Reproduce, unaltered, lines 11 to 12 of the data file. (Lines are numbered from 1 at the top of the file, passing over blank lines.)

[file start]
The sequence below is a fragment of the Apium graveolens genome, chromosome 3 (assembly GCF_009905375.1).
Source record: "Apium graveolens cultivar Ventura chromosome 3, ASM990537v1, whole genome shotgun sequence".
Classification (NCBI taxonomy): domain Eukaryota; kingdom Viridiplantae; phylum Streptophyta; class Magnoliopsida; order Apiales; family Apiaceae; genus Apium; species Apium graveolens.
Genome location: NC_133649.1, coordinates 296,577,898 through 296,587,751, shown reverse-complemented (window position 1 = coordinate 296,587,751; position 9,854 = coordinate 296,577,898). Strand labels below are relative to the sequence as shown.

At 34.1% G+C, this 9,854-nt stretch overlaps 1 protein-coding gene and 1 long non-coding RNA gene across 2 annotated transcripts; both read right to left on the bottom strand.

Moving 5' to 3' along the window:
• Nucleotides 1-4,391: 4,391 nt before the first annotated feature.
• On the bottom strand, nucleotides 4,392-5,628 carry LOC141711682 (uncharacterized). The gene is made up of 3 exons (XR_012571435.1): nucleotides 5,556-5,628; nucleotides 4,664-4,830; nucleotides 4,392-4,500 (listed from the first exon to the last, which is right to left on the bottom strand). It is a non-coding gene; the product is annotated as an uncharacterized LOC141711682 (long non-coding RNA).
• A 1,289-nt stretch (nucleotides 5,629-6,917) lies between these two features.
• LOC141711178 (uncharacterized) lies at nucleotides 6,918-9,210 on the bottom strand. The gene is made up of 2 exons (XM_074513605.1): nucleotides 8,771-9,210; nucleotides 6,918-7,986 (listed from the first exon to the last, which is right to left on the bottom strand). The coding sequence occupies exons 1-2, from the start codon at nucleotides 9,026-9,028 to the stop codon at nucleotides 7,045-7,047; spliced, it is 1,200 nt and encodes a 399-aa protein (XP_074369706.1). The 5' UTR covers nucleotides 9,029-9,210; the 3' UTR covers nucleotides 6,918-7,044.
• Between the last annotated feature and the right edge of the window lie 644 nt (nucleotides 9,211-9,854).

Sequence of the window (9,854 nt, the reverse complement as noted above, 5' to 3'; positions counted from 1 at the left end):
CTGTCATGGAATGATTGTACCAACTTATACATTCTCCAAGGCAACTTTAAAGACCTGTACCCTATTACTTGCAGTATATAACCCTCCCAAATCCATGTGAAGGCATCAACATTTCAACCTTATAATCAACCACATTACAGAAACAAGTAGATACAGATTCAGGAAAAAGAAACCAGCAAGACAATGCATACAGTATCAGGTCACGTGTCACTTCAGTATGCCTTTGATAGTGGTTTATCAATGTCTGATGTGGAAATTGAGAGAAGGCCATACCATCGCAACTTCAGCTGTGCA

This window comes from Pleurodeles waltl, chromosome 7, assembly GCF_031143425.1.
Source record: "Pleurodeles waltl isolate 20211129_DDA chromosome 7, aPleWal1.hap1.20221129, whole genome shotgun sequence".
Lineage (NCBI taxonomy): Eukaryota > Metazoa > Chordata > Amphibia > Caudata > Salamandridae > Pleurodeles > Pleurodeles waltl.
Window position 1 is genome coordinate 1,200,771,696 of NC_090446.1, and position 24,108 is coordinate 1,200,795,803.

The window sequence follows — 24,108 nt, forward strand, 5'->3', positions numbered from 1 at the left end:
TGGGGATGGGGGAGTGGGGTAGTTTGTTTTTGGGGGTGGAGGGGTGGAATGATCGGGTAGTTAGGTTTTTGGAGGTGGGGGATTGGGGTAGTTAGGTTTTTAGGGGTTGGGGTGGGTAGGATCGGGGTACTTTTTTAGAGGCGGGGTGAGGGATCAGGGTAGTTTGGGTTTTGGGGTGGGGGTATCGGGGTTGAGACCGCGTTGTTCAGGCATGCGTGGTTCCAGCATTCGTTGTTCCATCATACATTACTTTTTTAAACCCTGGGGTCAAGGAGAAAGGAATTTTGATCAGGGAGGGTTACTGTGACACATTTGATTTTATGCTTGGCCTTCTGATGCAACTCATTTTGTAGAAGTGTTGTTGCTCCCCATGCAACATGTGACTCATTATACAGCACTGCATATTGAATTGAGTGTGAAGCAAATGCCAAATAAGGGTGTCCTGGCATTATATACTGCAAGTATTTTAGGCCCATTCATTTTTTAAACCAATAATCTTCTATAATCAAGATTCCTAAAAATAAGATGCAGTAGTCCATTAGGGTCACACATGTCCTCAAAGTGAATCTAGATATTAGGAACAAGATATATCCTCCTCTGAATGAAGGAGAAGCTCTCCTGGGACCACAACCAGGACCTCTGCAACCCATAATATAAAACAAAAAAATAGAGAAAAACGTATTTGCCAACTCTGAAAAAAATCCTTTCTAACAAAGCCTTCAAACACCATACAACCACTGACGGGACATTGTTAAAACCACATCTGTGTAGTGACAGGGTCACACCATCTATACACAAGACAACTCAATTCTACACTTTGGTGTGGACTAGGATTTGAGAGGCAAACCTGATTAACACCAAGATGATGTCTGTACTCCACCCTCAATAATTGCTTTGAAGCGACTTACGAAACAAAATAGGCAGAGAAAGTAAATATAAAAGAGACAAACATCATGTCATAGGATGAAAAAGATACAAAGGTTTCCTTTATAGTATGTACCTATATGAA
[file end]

• Between the last annotated feature and the right edge of the window lie 644 nt (nucleotides 9,211-9,854).

Sequence of the window (9,854 nt, the reverse complement as noted above, 5' to 3'; positions counted from 1 at the left end):